High-Rise at NYC Hudson Yards Reaches Halfway


The high-rise dubbed 50 Hudson Yards, part of New York City’s $25 billion Hudson Yards development, has reached a construction milestone.

The tower’s reinforced concrete core is now reportedly at the midpoint of its 1,011 feet.

The Progress

50 Hudson Yards, which is designed by Norman Foster of Foster + Partners and developed by Oxford Properties and Mitsui Fudosan, is slated to be the largest structure by volume for the project and will eventually reach 2.9 million square feet.

The concrete core, along with the steel superstructure and subsequent fire proofing are all progressing, according to reports.

The finished curtain wall is also coming into view, with the first strip of glass and stone paneling (combined with streaks of marble in the gray slabs) recently installed above the ground floor.

In addition to the ascension of 50 Hudson Yards, recent reports also add that Three Hudson Boulevard, a $3 billion office building designed by FXCollaborative, has reached street level.

That development is slated to rise around 940 feet and yield about 1.86 million square feet, with column-free floor plates.

The Project

The 28-acre site on Manhattan’s West Side is billed as the largest private real estate development in the history of the United States and NYC’s largest development since Rockefeller Center.

The project’s Eastern Yard includes four office buildings: the 1.8 million-square-foot, 895-foot-tall 10 Hudson Yards, which opened in 2016; the 1,296-feet-tall 30 Hudson Yards, which will be home to the tallest outdoor observation deck in the Western Hemisphere (about 100 feet higher than the one on the 86th floor of the Empire State Building) set to open this year; 50 Hudson Yards, which will take up a city block when it opens in 2022; and the 1.3 million-square-foot 55 Hudson Yards, located next to the High Line elevated park and completed in 2018.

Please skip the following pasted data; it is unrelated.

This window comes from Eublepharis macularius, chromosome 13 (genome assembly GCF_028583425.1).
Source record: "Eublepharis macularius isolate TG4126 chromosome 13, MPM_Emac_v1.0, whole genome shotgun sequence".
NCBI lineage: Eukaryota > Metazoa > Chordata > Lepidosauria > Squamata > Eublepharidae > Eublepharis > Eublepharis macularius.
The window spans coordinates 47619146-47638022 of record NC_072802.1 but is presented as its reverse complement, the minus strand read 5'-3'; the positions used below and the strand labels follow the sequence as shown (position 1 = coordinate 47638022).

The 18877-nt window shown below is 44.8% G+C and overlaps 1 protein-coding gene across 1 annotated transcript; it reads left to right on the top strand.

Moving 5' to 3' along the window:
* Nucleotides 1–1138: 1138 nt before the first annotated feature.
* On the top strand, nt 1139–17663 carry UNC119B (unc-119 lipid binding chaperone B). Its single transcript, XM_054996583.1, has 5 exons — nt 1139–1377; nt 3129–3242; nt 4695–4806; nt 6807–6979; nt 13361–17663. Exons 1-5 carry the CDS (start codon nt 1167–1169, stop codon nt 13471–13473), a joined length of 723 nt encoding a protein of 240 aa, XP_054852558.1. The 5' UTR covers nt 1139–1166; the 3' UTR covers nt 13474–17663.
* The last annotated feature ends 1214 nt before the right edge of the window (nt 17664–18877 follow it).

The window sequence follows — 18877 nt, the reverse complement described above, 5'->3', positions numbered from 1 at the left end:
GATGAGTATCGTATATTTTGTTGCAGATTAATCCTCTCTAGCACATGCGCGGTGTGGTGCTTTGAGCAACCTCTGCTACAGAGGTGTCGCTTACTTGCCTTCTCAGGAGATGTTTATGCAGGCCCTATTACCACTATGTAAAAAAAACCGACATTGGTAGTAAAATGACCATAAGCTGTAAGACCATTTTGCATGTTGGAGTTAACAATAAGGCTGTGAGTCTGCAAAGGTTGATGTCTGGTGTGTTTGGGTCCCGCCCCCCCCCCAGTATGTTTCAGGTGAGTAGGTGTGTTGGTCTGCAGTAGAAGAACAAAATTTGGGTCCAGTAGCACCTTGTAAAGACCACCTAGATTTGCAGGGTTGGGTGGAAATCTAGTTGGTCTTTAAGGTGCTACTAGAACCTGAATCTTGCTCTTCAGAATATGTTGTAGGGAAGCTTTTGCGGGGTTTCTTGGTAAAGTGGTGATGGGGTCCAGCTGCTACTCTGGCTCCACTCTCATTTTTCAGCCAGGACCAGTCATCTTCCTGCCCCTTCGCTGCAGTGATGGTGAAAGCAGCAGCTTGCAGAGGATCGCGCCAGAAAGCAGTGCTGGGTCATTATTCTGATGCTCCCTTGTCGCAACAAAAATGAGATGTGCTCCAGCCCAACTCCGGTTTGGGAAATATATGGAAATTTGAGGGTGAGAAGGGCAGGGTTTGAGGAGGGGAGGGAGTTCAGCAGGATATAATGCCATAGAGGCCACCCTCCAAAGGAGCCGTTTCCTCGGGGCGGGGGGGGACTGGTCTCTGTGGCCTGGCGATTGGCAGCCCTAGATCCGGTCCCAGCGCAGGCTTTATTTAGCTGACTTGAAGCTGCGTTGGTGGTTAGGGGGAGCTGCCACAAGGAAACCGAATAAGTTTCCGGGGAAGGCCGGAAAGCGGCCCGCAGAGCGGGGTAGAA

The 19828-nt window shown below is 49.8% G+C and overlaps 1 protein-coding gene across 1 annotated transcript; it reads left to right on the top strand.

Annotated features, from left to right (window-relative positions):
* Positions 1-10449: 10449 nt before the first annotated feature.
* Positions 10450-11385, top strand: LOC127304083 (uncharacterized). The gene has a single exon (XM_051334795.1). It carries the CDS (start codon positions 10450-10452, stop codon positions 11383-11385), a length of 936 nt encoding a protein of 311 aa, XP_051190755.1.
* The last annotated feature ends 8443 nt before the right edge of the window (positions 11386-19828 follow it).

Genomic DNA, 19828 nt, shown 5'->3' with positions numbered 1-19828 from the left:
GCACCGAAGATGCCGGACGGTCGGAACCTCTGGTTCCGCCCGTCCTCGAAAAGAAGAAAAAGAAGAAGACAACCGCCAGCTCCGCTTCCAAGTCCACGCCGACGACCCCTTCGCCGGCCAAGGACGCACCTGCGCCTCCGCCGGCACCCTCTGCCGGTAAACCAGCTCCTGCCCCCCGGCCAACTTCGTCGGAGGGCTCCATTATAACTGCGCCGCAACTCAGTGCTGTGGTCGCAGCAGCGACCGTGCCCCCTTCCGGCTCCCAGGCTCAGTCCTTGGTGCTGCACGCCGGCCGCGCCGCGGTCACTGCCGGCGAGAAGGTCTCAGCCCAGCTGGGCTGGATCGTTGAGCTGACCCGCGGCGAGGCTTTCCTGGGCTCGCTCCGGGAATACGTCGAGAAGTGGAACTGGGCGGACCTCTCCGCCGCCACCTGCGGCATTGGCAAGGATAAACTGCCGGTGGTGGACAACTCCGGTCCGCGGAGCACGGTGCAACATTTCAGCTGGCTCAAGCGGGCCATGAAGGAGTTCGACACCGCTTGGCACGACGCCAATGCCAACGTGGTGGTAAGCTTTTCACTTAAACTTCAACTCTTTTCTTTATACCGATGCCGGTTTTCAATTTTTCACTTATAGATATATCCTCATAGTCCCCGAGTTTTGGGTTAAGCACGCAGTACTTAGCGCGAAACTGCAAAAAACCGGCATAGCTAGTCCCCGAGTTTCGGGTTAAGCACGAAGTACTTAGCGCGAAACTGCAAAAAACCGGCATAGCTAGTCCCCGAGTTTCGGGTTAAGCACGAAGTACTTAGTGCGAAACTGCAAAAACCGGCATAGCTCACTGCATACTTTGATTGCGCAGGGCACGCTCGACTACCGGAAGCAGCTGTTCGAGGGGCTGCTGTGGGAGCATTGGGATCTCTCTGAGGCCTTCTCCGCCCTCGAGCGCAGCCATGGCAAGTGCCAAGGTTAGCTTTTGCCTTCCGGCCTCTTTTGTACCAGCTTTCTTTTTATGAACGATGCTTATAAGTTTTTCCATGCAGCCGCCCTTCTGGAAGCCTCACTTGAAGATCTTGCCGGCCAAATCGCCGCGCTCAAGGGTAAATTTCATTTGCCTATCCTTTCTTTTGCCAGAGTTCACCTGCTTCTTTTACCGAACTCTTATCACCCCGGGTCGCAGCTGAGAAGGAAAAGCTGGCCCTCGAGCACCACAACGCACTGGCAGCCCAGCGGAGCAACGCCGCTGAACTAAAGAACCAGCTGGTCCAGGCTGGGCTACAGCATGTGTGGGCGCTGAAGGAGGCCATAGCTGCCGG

The two residential towers include 15 Hudson Yards, which offers a mix of affordable and market-rate rentals, and 35 Hudson Yards, a mixed-use condominium high-rise. Both opened last year.

The Shed, a 200,000-square-foot cultural center, as well as the Shops and Restaurants at 20 Hudson Yards and the Thomas Heatherwick-designed interactive, climbable sculpture called the Vessel, all opened last year as well.

The development sits on top of a Long Island Railroad yard, and the maneuvering of materials for construction has been a noted challenge.

In addition to logistical challenges, legal battles have arisen out of the man-power-heavy project as well, though Related Cos. and the Building and Construction Trades Council of Greater New York did announce a deal at the beginning of last year.

When complete, the site will include 16 towers total, in addition to The Shed and Vessel. About half of the complex is complete, with the rest slated to be open by 2025.


Tagged categories: Building envelope; concrete; Condominiums/High-Rise Residential; Curtain wall extrusions and cladding; Good Technical Practice; NA; North America; Ongoing projects; Structural steel

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